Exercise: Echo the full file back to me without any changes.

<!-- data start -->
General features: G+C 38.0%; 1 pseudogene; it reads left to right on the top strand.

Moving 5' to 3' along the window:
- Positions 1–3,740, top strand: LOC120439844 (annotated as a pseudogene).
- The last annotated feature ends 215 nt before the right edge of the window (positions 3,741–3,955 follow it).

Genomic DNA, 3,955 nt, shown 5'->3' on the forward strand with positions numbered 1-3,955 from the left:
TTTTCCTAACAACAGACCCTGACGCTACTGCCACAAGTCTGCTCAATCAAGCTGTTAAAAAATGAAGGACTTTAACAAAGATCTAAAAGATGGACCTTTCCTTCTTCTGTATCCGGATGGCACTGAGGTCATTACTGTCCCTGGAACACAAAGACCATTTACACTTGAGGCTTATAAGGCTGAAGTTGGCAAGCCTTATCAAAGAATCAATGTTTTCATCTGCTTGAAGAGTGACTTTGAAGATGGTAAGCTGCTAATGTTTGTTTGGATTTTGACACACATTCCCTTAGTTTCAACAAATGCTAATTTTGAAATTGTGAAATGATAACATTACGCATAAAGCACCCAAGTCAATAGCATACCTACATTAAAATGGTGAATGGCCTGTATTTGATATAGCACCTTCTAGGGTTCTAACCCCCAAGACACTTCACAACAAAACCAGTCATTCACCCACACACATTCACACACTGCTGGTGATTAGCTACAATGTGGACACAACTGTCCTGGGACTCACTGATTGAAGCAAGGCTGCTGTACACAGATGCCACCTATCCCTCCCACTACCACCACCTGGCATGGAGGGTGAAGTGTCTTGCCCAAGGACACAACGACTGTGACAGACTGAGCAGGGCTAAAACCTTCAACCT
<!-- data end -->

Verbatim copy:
General features: G+C 38.0%; 1 pseudogene; it reads left to right on the top strand.

Moving 5' to 3' along the window:
- Positions 1–3,740, top strand: LOC120439844 (annotated as a pseudogene).
- The last annotated feature ends 215 nt before the right edge of the window (positions 3,741–3,955 follow it).

Genomic DNA, 3,955 nt, shown 5'->3' on the forward strand with positions numbered 1-3,955 from the left:
TTTTCCTAACAACAGACCCTGACGCTACTGCCACAAGTCTGCTCAATCAAGCTGTTAAAAAATGAAGGACTTTAACAAAGATCTAAAAGATGGACCTTTCCTTCTTCTGTATCCGGATGGCACTGAGGTCATTACTGTCCCTGGAACACAAAGACCATTTACACTTGAGGCTTATAAGGCTGAAGTTGGCAAGCCTTATCAAAGAATCAATGTTTTCATCTGCTTGAAGAGTGACTTTGAAGATGGTAAGCTGCTAATGTTTGTTTGGATTTTGACACACATTCCCTTAGTTTCAACAAATGCTAATTTTGAAATTGTGAAATGATAACATTACGCATAAAGCACCCAAGTCAATAGCATACCTACATTAAAATGGTGAATGGCCTGTATTTGATATAGCACCTTCTAGGGTTCTAACCCCCAAGACACTTCACAACAAAACCAGTCATTCACCCACACACATTCACACACTGCTGGTGATTAGCTACAATGTGGACACAACTGTCCTGGGACTCACTGATTGAAGCAAGGCTGCTGTACACAGATGCCACCTATCCCTCCCACTACCACCACCTGGCATGGAGGGTGAAGTGTCTTGCCCAAGGACACAACGACTGTGACAGACTGAGCAGGGCTAAAACCTTCAACCT